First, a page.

What is the shape of the graph for the motion of any simple harmonic motion system? (assume no frictional forces)

A

All simple harmonic motion systems have a sinusoidal graph.

Ex: In the below graph, displacement is graphed vs. time for a mass on a spring system.

18
Q

How would the graph for a mass on a spring look different if the mass begins to oscillate more quickly?

A

The peaks of the graph will move closer together.

Ex: In the graph below, the red line represents a system which is oscillating more rapidly.

19
Q

When is the point of maximum kinetic energy for a system oscillating with simple harmonic motion?

A

The system has maximum kinetic energy when the object is at the equilibrium position.

Kinetic energy is proportional to the square of the velocity, and velocity is the slope of the line tangent to the position curve, shown below. The slope maximizes as the line crosses through equilibrium, and is at a minimum (0) at the extreme positions.

20
Q

When is the point of maximum potential energy for a system oscillating with simple harmonic motion?

A

The system has maximum potential energy when the object is at the maximum distance from equilibrium, or at the amplitude.

Since the system’s total energy remains constant, the maximum potential energy will occur when the kinetic energy is at a minimum.

21
Q

What is the formula for the angular frequency of an object oscillating on a spring?

A

For an object oscillating on a spring, the angular frequency is:

ω = (k/m)½

Where:
k = force constant of the spring (N/m)
m = the mass of the object

22
Q

Two objects are oscillating on identical springs. Object 1 has a mass of 5 kg, while the mass of object 2 is 10 kg. Which one oscillates more rapidly?

A

Object 1 oscillates at the higher frequency.

Remember: the frequency of an object oscillating on a spring is (k/m)½. The frequency is inversely proportional to the square root of the mass, so the larger the mass, the lower the frequency.

23
Q

Two identical objects are oscillating on springs. Spring 1 has a force constant of 5,000 N/m, while the force constant of spring 2 is 10,000 N/m. Which one oscillates more rapidly?

A

The mass on spring 2 oscillates at the higher frequency.

Remember: the frequency of an object oscillating on a spring is (k/m)½. The frequency is directly proportional to the square root of the force constant, so the larger the force constant, the higher the frequency.

24
Q

Two identical objects are suspended from identical springs. One is displaced 10 cm from equilibrium, the other is displaced 20 cm from equilibrium, and both are allowed to oscillate. Which one oscillates more rapidly?

A

The two springs oscillate at the same frequency.

Remember: the frequency of an object oscillating on a spring is (k/m)½. The frequency depends only on the force constant of the spring and the mass of the object, not the amplitude of the oscillation.

25
Q

What is the potential energy of a spring displaced from equilibrium?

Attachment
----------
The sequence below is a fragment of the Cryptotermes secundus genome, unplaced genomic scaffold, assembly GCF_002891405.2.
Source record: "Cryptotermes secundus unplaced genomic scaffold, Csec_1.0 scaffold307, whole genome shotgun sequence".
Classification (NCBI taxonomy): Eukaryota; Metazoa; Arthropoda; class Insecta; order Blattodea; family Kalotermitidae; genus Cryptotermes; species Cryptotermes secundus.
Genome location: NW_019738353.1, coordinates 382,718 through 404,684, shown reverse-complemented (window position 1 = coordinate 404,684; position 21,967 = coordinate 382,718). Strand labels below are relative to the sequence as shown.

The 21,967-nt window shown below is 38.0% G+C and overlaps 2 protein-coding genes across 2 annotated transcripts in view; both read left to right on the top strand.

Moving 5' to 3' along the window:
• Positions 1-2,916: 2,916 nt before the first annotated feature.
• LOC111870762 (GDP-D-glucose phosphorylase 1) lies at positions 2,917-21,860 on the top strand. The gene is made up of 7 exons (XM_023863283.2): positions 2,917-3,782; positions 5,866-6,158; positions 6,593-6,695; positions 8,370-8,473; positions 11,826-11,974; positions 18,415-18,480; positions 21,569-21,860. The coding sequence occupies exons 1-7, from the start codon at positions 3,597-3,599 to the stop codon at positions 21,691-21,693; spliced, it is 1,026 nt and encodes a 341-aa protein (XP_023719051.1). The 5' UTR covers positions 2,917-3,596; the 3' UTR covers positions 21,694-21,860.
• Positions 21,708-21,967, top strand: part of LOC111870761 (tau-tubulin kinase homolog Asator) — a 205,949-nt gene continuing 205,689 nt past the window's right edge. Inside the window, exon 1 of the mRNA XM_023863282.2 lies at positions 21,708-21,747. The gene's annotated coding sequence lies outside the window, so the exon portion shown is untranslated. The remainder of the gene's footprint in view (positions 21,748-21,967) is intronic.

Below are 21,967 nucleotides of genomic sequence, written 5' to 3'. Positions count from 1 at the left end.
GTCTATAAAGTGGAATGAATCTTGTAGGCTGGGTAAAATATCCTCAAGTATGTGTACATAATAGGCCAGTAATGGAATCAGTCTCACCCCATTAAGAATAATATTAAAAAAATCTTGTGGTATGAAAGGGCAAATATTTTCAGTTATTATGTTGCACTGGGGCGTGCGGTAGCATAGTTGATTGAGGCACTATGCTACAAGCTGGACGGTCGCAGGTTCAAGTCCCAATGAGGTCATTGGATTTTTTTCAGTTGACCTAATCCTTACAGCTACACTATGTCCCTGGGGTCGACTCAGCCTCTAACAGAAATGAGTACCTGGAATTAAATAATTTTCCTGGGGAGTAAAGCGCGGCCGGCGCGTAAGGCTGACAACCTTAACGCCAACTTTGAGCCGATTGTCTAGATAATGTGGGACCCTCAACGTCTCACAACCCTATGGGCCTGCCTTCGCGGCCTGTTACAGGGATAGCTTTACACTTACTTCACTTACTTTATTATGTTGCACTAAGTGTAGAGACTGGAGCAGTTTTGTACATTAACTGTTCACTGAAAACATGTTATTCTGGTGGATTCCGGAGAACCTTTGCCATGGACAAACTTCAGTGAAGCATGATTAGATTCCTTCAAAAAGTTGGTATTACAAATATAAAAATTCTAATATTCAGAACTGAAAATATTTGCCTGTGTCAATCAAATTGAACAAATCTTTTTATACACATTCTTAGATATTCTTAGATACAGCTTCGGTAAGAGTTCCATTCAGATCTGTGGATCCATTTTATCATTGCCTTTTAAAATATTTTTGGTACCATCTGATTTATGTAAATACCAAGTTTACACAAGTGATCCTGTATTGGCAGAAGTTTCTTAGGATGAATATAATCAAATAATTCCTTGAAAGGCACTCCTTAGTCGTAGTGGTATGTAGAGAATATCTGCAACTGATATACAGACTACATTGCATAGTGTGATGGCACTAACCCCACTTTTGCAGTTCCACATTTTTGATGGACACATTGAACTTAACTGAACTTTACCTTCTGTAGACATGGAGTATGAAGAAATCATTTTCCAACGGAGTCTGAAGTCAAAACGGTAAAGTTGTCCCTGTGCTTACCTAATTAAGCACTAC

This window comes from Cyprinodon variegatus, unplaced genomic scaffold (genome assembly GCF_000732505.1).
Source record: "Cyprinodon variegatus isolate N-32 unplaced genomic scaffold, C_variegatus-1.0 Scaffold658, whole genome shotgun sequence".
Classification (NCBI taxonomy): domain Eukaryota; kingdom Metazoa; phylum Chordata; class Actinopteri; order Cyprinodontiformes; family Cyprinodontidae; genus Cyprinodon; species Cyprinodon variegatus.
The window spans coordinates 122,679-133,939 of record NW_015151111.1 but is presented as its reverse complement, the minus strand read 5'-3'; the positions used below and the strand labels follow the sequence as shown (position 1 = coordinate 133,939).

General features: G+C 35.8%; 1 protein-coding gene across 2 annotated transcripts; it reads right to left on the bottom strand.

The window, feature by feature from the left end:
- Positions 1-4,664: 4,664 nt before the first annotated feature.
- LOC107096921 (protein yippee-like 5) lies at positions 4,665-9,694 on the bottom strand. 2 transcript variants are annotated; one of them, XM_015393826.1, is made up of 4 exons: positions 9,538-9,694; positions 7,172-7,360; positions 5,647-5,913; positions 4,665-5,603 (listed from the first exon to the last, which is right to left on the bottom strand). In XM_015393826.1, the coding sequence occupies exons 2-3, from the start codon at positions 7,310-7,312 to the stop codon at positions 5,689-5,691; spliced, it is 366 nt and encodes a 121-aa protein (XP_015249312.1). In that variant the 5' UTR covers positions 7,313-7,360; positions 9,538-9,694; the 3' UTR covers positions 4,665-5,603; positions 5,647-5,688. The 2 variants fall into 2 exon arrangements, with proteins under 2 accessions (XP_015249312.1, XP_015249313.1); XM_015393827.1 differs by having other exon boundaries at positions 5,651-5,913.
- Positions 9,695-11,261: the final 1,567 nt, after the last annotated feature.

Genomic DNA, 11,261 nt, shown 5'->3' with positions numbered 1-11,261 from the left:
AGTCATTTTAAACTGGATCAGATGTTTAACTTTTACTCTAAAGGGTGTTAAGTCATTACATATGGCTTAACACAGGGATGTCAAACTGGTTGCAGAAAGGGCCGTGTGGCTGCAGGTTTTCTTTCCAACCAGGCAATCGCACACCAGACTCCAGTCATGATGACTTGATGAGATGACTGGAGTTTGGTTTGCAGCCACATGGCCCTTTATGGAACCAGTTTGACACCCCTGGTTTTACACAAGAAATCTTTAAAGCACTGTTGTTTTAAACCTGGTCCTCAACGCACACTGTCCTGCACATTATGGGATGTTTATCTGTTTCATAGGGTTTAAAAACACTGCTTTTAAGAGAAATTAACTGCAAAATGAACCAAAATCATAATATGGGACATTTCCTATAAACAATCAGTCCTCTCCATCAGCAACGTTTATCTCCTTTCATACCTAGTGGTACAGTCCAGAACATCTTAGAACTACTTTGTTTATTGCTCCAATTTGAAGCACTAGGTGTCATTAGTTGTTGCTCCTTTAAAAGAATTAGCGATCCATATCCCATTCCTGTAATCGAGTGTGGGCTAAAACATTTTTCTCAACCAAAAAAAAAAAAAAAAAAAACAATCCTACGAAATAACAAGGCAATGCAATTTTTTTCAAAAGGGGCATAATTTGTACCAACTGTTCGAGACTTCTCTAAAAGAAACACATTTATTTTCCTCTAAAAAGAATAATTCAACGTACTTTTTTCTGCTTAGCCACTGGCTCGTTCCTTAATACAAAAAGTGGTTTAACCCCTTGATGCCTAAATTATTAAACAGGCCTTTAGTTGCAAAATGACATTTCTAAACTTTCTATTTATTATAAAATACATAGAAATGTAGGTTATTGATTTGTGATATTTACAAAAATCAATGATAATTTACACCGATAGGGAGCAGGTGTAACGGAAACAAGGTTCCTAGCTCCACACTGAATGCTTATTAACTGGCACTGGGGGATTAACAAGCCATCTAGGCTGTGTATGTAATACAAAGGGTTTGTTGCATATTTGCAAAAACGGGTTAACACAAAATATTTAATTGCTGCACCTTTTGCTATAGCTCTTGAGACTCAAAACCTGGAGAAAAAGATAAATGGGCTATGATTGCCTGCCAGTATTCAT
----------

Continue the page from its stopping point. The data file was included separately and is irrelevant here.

A

The potential energy of any spring stretched a distance x from equlibrium is:

U = ½kx2

Where k is the force constant of the spring.

26
Q

What is the maximum value of the potential energy of a mass oscillating on a spring?

A

The maximum value of the potential energy for a mass oscillating on a spring is Umax = ½kA2.

Remember: the potential energy for the system for any value x of the spring’s extension is ½kx2. The maximum value of x is A, the amplitude. Plugging in A for x gives the maximum value of U.

27
Q

What is the kinetic energy of a mass oscillating on a spring?

A

The kinetic energy of a mass oscillating on a spring is:

KE = ½mv2

Where:
m = the mass of the object oscillating
v = the velocity of the object at that moment

28
Q

What is the maximum value of the kinetic energy of a mass oscillating on a spring?

A

KEmax = ½kA2.

Since the energy of the system is constant, the maximum value of the kinetic energy is equal to the maximum value of the potential energy at full extension. At the equilibrium position, all the energy in the system is in the form of kinetic energy.

29
Q

What is the maximum value of the velocity of a mass oscillating on a spring?

A

vmax = A(k/m)½ = Aω.

The maximum value of the kinetic energy is ½kA2. Setting this equal to ½mv2 and solving for v yields the final answer.

30
Q

What is the angular frequency of an oscillating pendulum?

A

f = (g/L)½

Where:
f = the pendulum oscillation frequency in Hz
g = gravitational acceleration in m/s2
L = length of the string of the pendulum

31
Q

What is the difference in the oscillation frequency of two different pendulums, if pendulum 1 has a string four times the length of pendulum 2?

A

Pendulum 2 has a frequency twice as high as the frequency of pendulum 1.

From the equation f = (g/L)½, the frequency of a pendulum’s oscillation is inversely proportional to the square root of the string’s length. Since pendulum 1 has a string 4 times as long, its frequency is 1/√4 that of pendulum 2, or half as much.